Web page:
Conrad Cutler drives a Porsche Macan, which seems fitting considering the 26-year-old entrepreneur has made his money one can—and bottle—at a time.
Less than five years out of college, Cutler runs Galvanize Group, a four-year-old business that generates almost $10 million in annual revenue from collecting recyclable cans and bottles around the city and returning them to the distributors, who pay the 5-cent deposit plus a state-mandated 3.5-cent handling fee for each one.
In the winter about 1 million empty containers of Coke, Poland Spring and other beverages consumed in the city are sorted weekly by about 35 full-time employees at his Mount Vernon warehouse. Volume doubles during the warmer months, when New Yorkers tend to consume more cold drinks, so he keeps his shop open 24 hours in the summer.
“My friends make fun of me, saying I go through people’s garbage for a living,” said Cutler, whose company processes about 110 mil llion empty bottles and cans every year.
Cutler’s pals may mock him, but to city officials, his bustling business is no laughing matter. In their eyes he and the collectors who supply him are undermining the municipal recycling program by seizing the most valuable items before the city can pick them up and resell them as a commodity. Metal, glass and plastic collected by sanitation department crews are routed to a private company called Sims Municipal Recycling, which has a multiyear agreement with the city to process recyclables at a Brooklyn facility.
In a trade publication in 2012, Robert Lange, a former head of the city’s Bureau of Waste Prevention, Reuse and Recycling, labeled outfits like Cutler’s a “sophisticated mob of scavenger collectives that systemically removes valuable recyclables…and leaves the worthless and costly-to-collect rest for the Department of Sanitation.”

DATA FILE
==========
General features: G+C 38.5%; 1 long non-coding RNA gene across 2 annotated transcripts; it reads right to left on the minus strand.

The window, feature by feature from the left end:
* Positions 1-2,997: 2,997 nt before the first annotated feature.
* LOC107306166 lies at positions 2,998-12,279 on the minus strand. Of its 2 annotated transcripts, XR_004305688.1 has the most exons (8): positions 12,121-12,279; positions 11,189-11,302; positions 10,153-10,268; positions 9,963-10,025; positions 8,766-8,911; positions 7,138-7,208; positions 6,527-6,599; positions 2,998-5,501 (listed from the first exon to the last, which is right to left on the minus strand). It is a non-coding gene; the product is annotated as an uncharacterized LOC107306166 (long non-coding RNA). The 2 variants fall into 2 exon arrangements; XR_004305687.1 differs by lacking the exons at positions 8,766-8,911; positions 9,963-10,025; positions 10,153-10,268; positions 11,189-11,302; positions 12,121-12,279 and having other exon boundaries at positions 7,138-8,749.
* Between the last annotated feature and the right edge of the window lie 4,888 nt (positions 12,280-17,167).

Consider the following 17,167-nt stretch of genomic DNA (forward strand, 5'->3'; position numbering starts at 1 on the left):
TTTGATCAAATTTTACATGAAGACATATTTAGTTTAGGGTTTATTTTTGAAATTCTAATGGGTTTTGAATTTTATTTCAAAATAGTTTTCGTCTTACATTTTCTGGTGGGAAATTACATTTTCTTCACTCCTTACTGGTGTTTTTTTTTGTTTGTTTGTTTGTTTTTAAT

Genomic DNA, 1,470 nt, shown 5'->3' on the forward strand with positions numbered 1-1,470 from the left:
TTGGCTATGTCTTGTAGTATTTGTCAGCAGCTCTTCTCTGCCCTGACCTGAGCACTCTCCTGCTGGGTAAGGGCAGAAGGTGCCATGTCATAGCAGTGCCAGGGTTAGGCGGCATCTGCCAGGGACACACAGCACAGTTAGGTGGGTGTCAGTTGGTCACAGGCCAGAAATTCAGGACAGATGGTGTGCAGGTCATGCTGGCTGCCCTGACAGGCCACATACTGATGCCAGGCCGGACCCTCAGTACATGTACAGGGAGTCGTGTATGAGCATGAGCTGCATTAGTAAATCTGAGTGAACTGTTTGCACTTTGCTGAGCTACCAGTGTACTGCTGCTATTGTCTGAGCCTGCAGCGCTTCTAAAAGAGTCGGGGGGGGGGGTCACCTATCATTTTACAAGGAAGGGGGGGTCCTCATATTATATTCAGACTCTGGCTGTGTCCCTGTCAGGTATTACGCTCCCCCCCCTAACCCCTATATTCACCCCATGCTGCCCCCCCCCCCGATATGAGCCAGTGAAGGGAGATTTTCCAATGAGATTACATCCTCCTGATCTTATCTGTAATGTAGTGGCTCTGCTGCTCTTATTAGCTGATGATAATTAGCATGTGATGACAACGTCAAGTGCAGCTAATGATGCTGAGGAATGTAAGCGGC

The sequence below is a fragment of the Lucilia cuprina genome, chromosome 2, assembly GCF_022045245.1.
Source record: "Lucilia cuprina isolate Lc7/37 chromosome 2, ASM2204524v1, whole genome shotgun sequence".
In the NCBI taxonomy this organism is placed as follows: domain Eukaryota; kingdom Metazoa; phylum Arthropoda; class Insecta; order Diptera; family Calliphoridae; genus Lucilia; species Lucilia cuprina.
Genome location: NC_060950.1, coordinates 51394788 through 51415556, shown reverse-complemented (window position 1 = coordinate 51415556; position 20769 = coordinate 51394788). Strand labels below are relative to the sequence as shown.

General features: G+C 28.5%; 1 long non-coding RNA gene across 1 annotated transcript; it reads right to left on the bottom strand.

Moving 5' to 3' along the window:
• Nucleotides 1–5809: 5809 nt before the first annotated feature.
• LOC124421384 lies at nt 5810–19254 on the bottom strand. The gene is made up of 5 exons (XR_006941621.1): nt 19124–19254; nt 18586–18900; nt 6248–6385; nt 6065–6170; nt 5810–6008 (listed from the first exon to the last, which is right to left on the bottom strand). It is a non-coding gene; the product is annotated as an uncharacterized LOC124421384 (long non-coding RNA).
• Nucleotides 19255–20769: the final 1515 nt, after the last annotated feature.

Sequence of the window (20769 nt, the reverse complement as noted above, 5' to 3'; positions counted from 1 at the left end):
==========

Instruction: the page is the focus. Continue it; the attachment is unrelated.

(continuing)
A less harsh critic, Wayne DeFeo, an industry expert and founder of consulting firm DeFeo Associates, said Cutler operates in an “ethical gray zone.”
The controversy rests on how Cutler goes about gathering his millions of bottles and cans. Some come from large retail outlets, such as CVS stores. Most, however, are sourced via a network of 100 subcontractors who have relationships with apartment supers and property managers and give Cutler’s crews first dibs on recyclables before they’re hauled to the curb. (It’s illegal to rummage through recyclables once they’re curbside, but it’s impossible for Cutler to police that.)
Photo: Buck Ennis
DIGGING FOR ALUMINUM: Cutler gets cans and bottles from a network of 100 subcontractors. It's illegal to grab recyclables from the curb, though Cutler can't police his whole supply chain.
Bars and restaurants are less important sources, as those establishments seldom generate more than a few hundred empties per day. The largest volume comes from office buildings.
“A big tower will have thousands of people working in it and consuming two or three bottled beverages every day,” said Cutler, adding that a dedicated collector can bank up to $200 a day, which translates to 4,000 bottles or cans daily.
Plus, Cutler said, his firm helps make the city cleaner by picking up recyclables that might otherwise litter the streets. Such litter remains common even though the state has imposed a refundable nickel deposit on every bottle and can of soda or beer since 1982. (Plastic noncarbonated beverage bottles were added to the mix eight years ago.) Read the full story here
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